Former IRB DG heads Tax Reform Committee


The government has appointed former Inland Revenue Board (IRB) DG Tan Sri Hasmah Abdullah (picture) as the chairperson of the newly established Tax Reform Committee.

Finance Minister Lim Guan Eng said Hasmah, who has 37 years of experience in tax administration, will be joined by tax experts Dr Verinderjeet Singh, Datuk Chua Tia Guan and Amardeep Singh.

Other members of the committee include Tax Department secretary Datuk Khodijah Abdullah, Tax Department deputy secretary Mohd Sakeri Abdul Kadir and Fiscal and Economic Department deputy secretary Mohd Hassan Ahmad who will represent the Ministry of Finance.

The committee’s main tasks are to reduce the existing tax gap, address tax leakage, explore new sources of revenue, study the taxation of the digital economy and review the effectiveness of various tax incentives as provided by the law.

“Since the federal government is not planning to increase the corporate and individual tax rate, it is taking a holistic approach in reforming its taxation system in order to address this matter. The Tax Reform Committee will be tasked at broadening and diversifying the government’s tax revenue without placing additional bur- den on the rakyat, as well as minimising tax leakages.

“Any new tax under consideration must be efficient, neutral and progressive to promote long-term sustainability, productivity and economic growth,” Lim said in a statement.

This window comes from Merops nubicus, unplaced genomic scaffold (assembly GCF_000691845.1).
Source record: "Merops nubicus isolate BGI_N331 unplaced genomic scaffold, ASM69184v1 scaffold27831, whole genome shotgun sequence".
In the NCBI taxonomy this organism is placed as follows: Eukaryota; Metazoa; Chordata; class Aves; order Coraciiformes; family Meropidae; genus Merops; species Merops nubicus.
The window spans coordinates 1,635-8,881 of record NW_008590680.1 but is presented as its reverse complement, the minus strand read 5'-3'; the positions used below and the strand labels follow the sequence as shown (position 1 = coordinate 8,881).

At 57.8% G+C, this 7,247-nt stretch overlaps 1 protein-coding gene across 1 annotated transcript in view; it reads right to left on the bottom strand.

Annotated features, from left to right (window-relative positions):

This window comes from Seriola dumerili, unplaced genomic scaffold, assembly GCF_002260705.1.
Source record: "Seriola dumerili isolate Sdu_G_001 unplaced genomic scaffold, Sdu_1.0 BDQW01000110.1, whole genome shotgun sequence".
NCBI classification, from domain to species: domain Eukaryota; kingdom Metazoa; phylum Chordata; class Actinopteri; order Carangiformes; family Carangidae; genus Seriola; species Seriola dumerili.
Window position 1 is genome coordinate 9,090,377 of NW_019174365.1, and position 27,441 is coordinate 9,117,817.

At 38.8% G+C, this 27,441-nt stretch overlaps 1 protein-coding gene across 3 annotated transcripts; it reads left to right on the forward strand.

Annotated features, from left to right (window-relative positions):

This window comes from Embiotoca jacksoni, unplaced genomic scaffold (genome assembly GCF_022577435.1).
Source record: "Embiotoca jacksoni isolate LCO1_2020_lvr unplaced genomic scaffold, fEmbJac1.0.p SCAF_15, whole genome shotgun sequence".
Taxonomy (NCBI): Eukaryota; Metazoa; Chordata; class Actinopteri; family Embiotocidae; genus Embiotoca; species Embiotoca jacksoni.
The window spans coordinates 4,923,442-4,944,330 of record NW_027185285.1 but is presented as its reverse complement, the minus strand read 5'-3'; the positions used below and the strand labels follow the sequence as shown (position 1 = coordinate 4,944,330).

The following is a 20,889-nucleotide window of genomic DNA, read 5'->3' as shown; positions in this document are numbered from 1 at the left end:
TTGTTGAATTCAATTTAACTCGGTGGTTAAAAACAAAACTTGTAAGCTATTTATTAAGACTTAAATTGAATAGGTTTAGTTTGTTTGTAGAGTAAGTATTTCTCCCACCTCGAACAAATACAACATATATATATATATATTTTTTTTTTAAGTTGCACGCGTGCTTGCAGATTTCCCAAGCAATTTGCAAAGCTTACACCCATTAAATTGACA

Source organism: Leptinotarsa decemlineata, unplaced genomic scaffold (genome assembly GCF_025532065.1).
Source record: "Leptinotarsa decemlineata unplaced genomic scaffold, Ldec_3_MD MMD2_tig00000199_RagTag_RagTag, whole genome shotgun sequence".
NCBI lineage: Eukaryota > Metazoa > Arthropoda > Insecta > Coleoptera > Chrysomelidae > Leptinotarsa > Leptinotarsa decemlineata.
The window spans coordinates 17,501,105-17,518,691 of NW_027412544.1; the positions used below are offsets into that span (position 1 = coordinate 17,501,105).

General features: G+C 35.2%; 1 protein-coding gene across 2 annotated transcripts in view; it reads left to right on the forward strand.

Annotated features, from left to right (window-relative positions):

Lim also said a new comprehensive study on the taxation system is needed to make it more efficient, neutral and progressive, as well as capable of generating a high-quality growth.

He added that the gap in revenue collection must be addressed as it could prevent the federal government from carrying its social and developmental mandate.

“If implemented properly, any tax measures can be more targeted and more progressive. Most of these tax measures are also already being pursued by developed and neighbouring countries. More importantly, these tax measures should not add further burden to the lower income group,” he said.

The federal government will work to strengthen its enforcement and compliance measures against fraud, tax evasion and the smuggling of controlled items that contribute to the loss of revenue.

Lim said Malaysia faces revenue loss due to direct smuggling of contraband goods and indirect smuggling where some exporters make false declarations or produce fake invoices.

“Greater focus will be accorded on material cases of tax evasion, particularly on companies that are abusing transfer pricing and tax planning activities.

“Fighting all networks engaged in smuggling activities and tax evasion requires joint efforts between the authorities within and outside Malaysia. To do so, the government will deepen cooperation between various domestic and foreign authorities,” he said.